DIG: Why do you think Moses included this genealogy into the action of the story? How would this help the Israelites when it was time to leave Egypt?
REFLECT: What would your genealogy reveal about the role each person plays in your household? What story of your roots defined the expectations for those growing up in your household? What would a family tree indicate about your extended family and your responsibility to them or for them?
The placement of a genealogy at this point strikes modern readers as somewhat odd. It does not fit the overall stream of the narrative. However, this is not an uncommon literary digression in ancient Near-Eastern literature. There has been great dramatic tension in the exodus story thus far, leading up to the installation of Moses and Aaron as the intercessors on behalf of Israel. A natural question for the reader is, “What was their genealogical status? What place did they occupy among the sons of Israel?”96
These are the heads of their families: The clans of Reuben and Simeon are mentioned first in order to get to Levi, Jacob’s third son and Moses’ and Aaron’s ancestor. Extended families united as blood relatives comprise a clan. The sons of Reuben the firstborn of Israel were Hanoch and Pallu, Hezron and Carmi. These were the clans of Reuben (6:14). The sons of Simeon were Jemuel, Jamin, Ohad, Jakin, Zohar and Shaul, the son of a Canaanite woman. Intermarriage with pagans was taboo in Jewish society. It’s inclusion here was possibly a subtle warning to the Jews coming out of Egypt not to do the same thing. These were the clans of Simeon (6:15).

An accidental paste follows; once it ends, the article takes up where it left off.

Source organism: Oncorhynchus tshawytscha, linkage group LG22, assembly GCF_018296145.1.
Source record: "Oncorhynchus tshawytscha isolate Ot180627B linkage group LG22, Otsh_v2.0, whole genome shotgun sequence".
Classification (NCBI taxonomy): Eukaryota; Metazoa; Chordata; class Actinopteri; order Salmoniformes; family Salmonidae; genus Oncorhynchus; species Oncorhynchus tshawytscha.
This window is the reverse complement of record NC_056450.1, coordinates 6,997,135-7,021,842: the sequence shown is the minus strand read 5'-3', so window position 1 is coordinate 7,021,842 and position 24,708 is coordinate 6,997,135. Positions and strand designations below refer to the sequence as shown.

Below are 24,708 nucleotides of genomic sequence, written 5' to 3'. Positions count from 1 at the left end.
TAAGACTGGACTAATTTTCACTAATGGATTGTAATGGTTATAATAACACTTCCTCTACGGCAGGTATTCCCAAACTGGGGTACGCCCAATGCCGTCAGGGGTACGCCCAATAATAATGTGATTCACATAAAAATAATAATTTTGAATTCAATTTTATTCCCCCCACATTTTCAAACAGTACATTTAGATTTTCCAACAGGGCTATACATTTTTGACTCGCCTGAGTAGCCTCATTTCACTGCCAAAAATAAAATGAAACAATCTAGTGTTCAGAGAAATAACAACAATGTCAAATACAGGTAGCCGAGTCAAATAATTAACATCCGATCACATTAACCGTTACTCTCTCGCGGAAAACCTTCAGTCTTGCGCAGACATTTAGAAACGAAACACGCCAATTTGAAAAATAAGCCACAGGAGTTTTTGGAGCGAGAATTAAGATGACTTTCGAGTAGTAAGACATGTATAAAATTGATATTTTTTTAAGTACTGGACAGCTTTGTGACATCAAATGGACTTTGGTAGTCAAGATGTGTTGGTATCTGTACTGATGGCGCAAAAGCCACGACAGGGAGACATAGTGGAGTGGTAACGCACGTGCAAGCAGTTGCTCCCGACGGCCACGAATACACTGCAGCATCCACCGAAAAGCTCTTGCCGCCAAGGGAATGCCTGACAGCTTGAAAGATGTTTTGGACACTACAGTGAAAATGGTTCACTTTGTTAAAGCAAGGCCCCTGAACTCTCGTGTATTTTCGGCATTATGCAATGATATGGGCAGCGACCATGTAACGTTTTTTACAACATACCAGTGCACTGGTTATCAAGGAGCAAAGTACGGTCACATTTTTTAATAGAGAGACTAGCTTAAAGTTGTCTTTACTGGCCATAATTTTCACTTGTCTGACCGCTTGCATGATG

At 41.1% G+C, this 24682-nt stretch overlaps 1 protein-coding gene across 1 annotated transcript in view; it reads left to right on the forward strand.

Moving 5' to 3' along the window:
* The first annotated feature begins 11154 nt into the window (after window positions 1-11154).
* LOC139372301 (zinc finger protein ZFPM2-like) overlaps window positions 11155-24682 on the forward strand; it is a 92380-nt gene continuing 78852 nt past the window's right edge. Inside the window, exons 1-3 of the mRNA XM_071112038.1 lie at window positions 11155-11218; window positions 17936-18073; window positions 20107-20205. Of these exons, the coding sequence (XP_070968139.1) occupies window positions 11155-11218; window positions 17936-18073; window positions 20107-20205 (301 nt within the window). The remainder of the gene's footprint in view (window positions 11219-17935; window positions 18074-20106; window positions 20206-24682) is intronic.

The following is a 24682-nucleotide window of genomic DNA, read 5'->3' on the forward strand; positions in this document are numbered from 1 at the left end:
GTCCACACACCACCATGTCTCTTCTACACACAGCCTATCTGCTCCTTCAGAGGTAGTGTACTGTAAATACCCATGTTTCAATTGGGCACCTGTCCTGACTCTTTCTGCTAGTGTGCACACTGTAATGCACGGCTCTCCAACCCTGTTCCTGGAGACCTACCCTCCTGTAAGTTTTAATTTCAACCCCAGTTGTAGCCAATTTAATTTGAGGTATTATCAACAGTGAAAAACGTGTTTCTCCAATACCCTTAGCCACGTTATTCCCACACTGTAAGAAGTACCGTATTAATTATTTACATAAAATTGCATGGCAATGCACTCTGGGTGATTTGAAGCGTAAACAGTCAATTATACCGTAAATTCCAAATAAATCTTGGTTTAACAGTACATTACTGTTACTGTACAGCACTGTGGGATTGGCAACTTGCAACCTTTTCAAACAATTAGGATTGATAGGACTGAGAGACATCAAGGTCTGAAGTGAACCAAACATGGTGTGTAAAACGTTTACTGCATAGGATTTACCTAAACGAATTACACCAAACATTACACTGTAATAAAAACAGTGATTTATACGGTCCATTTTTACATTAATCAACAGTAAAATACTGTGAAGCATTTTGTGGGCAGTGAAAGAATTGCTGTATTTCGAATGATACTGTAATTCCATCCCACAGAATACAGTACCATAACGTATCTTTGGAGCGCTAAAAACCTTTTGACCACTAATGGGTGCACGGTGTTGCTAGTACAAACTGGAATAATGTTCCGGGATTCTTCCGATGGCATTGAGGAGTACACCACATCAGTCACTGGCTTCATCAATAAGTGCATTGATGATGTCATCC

These were the names of the sons of Levi according to their records: Gershon, Kohath and Merari. Levi lived 137 years (16:16). The three sons mentioned here were the ancestors of the clans that were later to serve in the Tabernacle. In Numbers 3:25-37, the specific duty of each clan is described in the same order of the names given here.